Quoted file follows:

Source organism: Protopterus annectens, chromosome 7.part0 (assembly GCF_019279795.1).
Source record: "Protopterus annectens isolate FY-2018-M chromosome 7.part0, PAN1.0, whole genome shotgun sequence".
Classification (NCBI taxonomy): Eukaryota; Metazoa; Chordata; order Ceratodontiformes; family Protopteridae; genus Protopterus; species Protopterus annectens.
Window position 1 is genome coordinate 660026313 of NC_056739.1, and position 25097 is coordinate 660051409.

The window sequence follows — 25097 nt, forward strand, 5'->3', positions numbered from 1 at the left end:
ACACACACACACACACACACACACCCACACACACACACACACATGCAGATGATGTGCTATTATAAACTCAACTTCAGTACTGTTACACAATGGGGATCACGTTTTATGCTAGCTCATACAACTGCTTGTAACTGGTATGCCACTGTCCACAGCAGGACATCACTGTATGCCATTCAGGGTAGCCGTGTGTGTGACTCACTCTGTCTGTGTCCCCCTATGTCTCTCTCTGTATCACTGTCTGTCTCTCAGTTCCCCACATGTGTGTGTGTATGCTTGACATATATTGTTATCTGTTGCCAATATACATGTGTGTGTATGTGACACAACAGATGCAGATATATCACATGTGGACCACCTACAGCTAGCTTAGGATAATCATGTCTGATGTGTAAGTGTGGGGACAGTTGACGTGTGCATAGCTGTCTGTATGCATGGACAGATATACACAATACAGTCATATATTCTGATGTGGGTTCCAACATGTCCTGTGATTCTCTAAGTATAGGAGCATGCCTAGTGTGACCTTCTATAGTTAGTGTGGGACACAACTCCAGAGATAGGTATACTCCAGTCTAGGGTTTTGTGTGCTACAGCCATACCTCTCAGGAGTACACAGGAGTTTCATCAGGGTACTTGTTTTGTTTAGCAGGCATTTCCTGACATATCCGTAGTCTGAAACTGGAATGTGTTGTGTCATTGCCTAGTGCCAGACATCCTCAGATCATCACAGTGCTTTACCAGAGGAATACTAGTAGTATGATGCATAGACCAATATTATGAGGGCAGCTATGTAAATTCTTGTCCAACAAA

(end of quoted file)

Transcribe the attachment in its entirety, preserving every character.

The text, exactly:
Source organism: Protopterus annectens, chromosome 7.part0 (assembly GCF_019279795.1).
Source record: "Protopterus annectens isolate FY-2018-M chromosome 7.part0, PAN1.0, whole genome shotgun sequence".
Classification (NCBI taxonomy): Eukaryota; Metazoa; Chordata; order Ceratodontiformes; family Protopteridae; genus Protopterus; species Protopterus annectens.
Window position 1 is genome coordinate 660026313 of NC_056739.1, and position 25097 is coordinate 660051409.

The window sequence follows — 25097 nt, forward strand, 5'->3', positions numbered from 1 at the left end:
ACACACACACACACACACACACACCCACACACACACACACACATGCAGATGATGTGCTATTATAAACTCAACTTCAGTACTGTTACACAATGGGGATCACGTTTTATGCTAGCTCATACAACTGCTTGTAACTGGTATGCCACTGTCCACAGCAGGACATCACTGTATGCCATTCAGGGTAGCCGTGTGTGTGACTCACTCTGTCTGTGTCCCCCTATGTCTCTCTCTGTATCACTGTCTGTCTCTCAGTTCCCCACATGTGTGTGTGTATGCTTGACATATATTGTTATCTGTTGCCAATATACATGTGTGTGTATGTGACACAACAGATGCAGATATATCACATGTGGACCACCTACAGCTAGCTTAGGATAATCATGTCTGATGTGTAAGTGTGGGGACAGTTGACGTGTGCATAGCTGTCTGTATGCATGGACAGATATACACAATACAGTCATATATTCTGATGTGGGTTCCAACATGTCCTGTGATTCTCTAAGTATAGGAGCATGCCTAGTGTGACCTTCTATAGTTAGTGTGGGACACAACTCCAGAGATAGGTATACTCCAGTCTAGGGTTTTGTGTGCTACAGCCATACCTCTCAGGAGTACACAGGAGTTTCATCAGGGTACTTGTTTTGTTTAGCAGGCATTTCCTGACATATCCGTAGTCTGAAACTGGAATGTGTTGTGTCATTGCCTAGTGCCAGACATCCTCAGATCATCACAGTGCTTTACCAGAGGAATACTAGTAGTATGATGCATAGACCAATATTATGAGGGCAGCTATGTAAATTCTTGTCCAACAAA